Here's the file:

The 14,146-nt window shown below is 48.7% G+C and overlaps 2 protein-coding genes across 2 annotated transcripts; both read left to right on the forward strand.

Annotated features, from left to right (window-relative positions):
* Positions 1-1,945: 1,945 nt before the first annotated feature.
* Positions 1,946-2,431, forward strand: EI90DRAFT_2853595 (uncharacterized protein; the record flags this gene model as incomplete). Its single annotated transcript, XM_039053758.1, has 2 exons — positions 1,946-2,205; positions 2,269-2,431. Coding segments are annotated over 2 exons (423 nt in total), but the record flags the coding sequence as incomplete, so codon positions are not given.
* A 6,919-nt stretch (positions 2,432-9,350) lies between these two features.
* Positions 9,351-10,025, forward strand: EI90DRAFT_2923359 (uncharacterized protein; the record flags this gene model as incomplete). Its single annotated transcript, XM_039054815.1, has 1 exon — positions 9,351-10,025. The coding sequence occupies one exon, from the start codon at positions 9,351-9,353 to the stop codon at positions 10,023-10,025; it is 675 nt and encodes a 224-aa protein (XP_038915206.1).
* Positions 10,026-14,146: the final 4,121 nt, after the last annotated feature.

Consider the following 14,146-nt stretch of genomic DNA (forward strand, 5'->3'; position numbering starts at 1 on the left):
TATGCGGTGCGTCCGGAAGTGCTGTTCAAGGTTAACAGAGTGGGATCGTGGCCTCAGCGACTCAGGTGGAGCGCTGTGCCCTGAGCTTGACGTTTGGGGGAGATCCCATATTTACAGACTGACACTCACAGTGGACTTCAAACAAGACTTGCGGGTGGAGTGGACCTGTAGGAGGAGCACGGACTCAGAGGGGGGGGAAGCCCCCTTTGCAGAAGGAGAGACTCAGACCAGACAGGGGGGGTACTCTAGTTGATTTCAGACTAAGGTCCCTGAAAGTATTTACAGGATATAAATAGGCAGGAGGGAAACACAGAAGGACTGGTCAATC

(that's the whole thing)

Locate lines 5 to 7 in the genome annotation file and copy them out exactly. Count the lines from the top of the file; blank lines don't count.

* A 6,919-nt stretch (positions 2,432-9,350) lies between these two features.
* Positions 9,351-10,025, forward strand: EI90DRAFT_2923359 (uncharacterized protein; the record flags this gene model as incomplete). Its single annotated transcript, XM_039054815.1, has 1 exon — positions 9,351-10,025. The coding sequence occupies one exon, from the start codon at positions 9,351-9,353 to the stop codon at positions 10,023-10,025; it is 675 nt and encodes a 224-aa protein (XP_038915206.1).
* Positions 10,026-14,146: the final 4,121 nt, after the last annotated feature.